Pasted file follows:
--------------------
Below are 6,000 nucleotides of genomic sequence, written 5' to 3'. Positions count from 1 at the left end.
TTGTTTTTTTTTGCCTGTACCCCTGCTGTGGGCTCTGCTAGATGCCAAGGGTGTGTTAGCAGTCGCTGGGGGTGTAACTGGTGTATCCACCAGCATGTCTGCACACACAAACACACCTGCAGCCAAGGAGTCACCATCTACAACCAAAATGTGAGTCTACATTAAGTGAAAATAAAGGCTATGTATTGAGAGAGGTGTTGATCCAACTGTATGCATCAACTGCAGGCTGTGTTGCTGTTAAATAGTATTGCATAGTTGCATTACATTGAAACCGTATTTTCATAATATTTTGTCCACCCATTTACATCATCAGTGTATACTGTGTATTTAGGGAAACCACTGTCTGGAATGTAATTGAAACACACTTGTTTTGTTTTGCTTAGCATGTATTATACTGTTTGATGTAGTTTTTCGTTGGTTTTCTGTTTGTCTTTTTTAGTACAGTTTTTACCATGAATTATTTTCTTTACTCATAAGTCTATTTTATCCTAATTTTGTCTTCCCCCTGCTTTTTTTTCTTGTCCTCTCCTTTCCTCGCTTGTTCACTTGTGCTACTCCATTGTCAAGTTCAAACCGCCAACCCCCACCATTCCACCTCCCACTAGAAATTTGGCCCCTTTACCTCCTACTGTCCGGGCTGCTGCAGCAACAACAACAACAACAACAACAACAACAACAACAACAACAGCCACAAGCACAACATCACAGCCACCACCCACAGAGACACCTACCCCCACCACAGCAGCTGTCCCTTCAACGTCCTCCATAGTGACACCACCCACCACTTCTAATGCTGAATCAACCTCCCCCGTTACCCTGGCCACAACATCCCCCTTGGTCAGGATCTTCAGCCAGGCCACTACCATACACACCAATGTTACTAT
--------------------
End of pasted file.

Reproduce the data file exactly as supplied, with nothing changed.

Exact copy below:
Below are 6,000 nucleotides of genomic sequence, written 5' to 3'. Positions count from 1 at the left end.
TTGTTTTTTTTTGCCTGTACCCCTGCTGTGGGCTCTGCTAGATGCCAAGGGTGTGTTAGCAGTCGCTGGGGGTGTAACTGGTGTATCCACCAGCATGTCTGCACACACAAACACACCTGCAGCCAAGGAGTCACCATCTACAACCAAAATGTGAGTCTACATTAAGTGAAAATAAAGGCTATGTATTGAGAGAGGTGTTGATCCAACTGTATGCATCAACTGCAGGCTGTGTTGCTGTTAAATAGTATTGCATAGTTGCATTACATTGAAACCGTATTTTCATAATATTTTGTCCACCCATTTACATCATCAGTGTATACTGTGTATTTAGGGAAACCACTGTCTGGAATGTAATTGAAACACACTTGTTTTGTTTTGCTTAGCATGTATTATACTGTTTGATGTAGTTTTTCGTTGGTTTTCTGTTTGTCTTTTTTAGTACAGTTTTTACCATGAATTATTTTCTTTACTCATAAGTCTATTTTATCCTAATTTTGTCTTCCCCCTGCTTTTTTTTCTTGTCCTCTCCTTTCCTCGCTTGTTCACTTGTGCTACTCCATTGTCAAGTTCAAACCGCCAACCCCCACCATTCCACCTCCCACTAGAAATTTGGCCCCTTTACCTCCTACTGTCCGGGCTGCTGCAGCAACAACAACAACAACAACAACAACAACAACAACAACAACAGCCACAAGCACAACATCACAGCCACCACCCACAGAGACACCTACCCCCACCACAGCAGCTGTCCCTTCAACGTCCTCCATAGTGACACCACCCACCACTTCTAATGCTGAATCAACCTCCCCCGTTACCCTGGCCACAACATCCCCCTTGGTCAGGATCTTCAGCCAGGCCACTACCATACACACCAATGTTACTAT